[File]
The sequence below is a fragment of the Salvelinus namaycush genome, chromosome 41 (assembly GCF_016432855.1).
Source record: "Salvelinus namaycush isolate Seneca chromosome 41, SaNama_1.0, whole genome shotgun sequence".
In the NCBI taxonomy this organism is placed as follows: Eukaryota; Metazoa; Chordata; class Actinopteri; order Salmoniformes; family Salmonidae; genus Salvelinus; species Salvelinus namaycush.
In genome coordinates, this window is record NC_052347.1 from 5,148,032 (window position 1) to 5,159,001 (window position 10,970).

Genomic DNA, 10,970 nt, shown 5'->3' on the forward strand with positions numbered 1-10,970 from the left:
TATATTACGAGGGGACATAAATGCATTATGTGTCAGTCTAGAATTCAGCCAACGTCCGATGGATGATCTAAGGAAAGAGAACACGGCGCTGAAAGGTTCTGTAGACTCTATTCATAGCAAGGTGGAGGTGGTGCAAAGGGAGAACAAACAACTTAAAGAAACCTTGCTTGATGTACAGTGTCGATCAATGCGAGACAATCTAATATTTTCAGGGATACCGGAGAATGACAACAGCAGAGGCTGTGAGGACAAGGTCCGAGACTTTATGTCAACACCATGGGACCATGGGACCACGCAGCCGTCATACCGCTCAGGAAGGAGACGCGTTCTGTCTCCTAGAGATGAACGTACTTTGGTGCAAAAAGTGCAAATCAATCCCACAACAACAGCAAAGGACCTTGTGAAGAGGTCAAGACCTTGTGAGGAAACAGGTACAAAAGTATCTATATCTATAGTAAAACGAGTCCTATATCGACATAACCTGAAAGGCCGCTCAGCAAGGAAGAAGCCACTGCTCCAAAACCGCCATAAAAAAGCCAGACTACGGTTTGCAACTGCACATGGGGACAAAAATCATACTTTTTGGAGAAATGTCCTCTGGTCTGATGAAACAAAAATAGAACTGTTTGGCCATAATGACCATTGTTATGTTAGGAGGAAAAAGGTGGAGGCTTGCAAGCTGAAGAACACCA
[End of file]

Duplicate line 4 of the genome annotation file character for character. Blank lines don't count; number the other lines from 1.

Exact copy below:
In genome coordinates, this window is record NC_052347.1 from 5,148,032 (window position 1) to 5,159,001 (window position 10,970).